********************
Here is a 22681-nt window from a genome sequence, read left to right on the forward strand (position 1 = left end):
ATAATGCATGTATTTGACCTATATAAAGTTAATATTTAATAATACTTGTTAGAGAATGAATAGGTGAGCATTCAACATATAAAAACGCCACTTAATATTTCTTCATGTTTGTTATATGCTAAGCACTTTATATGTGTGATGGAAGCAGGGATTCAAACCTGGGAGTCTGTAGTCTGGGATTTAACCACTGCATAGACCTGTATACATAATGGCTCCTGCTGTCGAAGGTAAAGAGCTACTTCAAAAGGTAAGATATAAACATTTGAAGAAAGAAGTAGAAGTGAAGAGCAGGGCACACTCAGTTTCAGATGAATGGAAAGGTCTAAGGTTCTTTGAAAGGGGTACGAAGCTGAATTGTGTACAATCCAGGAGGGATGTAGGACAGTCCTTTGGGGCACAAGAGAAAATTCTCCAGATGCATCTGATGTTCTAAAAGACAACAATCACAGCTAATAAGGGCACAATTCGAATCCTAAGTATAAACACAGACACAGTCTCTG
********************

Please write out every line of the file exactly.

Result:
Here is a 22681-nt window from a genome sequence, read left to right on the forward strand (position 1 = left end):
ATAATGCATGTATTTGACCTATATAAAGTTAATATTTAATAATACTTGTTAGAGAATGAATAGGTGAGCATTCAACATATAAAAACGCCACTTAATATTTCTTCATGTTTGTTATATGCTAAGCACTTTATATGTGTGATGGAAGCAGGGATTCAAACCTGGGAGTCTGTAGTCTGGGATTTAACCACTGCATAGACCTGTATACATAATGGCTCCTGCTGTCGAAGGTAAAGAGCTACTTCAAAAGGTAAGATATAAACATTTGAAGAAAGAAGTAGAAGTGAAGAGCAGGGCACACTCAGTTTCAGATGAATGGAAAGGTCTAAGGTTCTTTGAAAGGGGTACGAAGCTGAATTGTGTACAATCCAGGAGGGATGTAGGACAGTCCTTTGGGGCACAAGAGAAAATTCTCCAGATGCATCTGATGTTCTAAAAGACAACAATCACAGCTAATAAGGGCACAATTCGAATCCTAAGTATAAACACAGACACAGTCTCTG